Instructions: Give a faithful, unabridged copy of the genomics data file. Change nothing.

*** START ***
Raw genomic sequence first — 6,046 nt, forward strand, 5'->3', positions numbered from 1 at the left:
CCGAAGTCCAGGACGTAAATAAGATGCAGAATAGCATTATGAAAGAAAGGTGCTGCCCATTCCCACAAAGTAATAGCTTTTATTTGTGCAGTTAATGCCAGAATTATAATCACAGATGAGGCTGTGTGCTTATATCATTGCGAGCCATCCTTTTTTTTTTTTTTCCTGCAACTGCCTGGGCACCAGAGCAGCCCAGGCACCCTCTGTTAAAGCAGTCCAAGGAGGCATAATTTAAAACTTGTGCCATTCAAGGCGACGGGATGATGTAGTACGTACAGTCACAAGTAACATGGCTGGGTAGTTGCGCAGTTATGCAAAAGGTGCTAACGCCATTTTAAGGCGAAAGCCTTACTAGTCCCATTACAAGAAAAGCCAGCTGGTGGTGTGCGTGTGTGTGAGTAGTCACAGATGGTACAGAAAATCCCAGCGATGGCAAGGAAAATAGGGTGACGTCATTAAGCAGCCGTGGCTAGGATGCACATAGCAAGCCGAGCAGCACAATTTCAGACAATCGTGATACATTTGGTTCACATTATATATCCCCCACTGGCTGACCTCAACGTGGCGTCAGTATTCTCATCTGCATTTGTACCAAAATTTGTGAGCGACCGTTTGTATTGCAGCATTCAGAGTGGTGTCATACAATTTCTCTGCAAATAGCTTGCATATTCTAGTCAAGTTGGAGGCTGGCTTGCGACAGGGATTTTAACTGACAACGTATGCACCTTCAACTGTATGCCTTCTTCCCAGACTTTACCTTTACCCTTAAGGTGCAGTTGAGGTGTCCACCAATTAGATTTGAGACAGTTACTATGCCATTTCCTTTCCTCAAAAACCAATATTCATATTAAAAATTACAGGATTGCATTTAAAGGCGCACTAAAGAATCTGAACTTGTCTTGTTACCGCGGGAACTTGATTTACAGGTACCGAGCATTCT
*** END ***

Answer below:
Raw genomic sequence first — 6,046 nt, forward strand, 5'->3', positions numbered from 1 at the left:
CCGAAGTCCAGGACGTAAATAAGATGCAGAATAGCATTATGAAAGAAAGGTGCTGCCCATTCCCACAAAGTAATAGCTTTTATTTGTGCAGTTAATGCCAGAATTATAATCACAGATGAGGCTGTGTGCTTATATCATTGCGAGCCATCCTTTTTTTTTTTTTTCCTGCAACTGCCTGGGCACCAGAGCAGCCCAGGCACCCTCTGTTAAAGCAGTCCAAGGAGGCATAATTTAAAACTTGTGCCATTCAAGGCGACGGGATGATGTAGTACGTACAGTCACAAGTAACATGGCTGGGTAGTTGCGCAGTTATGCAAAAGGTGCTAACGCCATTTTAAGGCGAAAGCCTTACTAGTCCCATTACAAGAAAAGCCAGCTGGTGGTGTGCGTGTGTGTGAGTAGTCACAGATGGTACAGAAAATCCCAGCGATGGCAAGGAAAATAGGGTGACGTCATTAAGCAGCCGTGGCTAGGATGCACATAGCAAGCCGAGCAGCACAATTTCAGACAATCGTGATACATTTGGTTCACATTATATATCCCCCACTGGCTGACCTCAACGTGGCGTCAGTATTCTCATCTGCATTTGTACCAAAATTTGTGAGCGACCGTTTGTATTGCAGCATTCAGAGTGGTGTCATACAATTTCTCTGCAAATAGCTTGCATATTCTAGTCAAGTTGGAGGCTGGCTTGCGACAGGGATTTTAACTGACAACGTATGCACCTTCAACTGTATGCCTTCTTCCCAGACTTTACCTTTACCCTTAAGGTGCAGTTGAGGTGTCCACCAATTAGATTTGAGACAGTTACTATGCCATTTCCTTTCCTCAAAAACCAATATTCATATTAAAAATTACAGGATTGCATTTAAAGGCGCACTAAAGAATCTGAACTTGTCTTGTTACCGCGGGAACTTGATTTACAGGTACCGAGCATTCT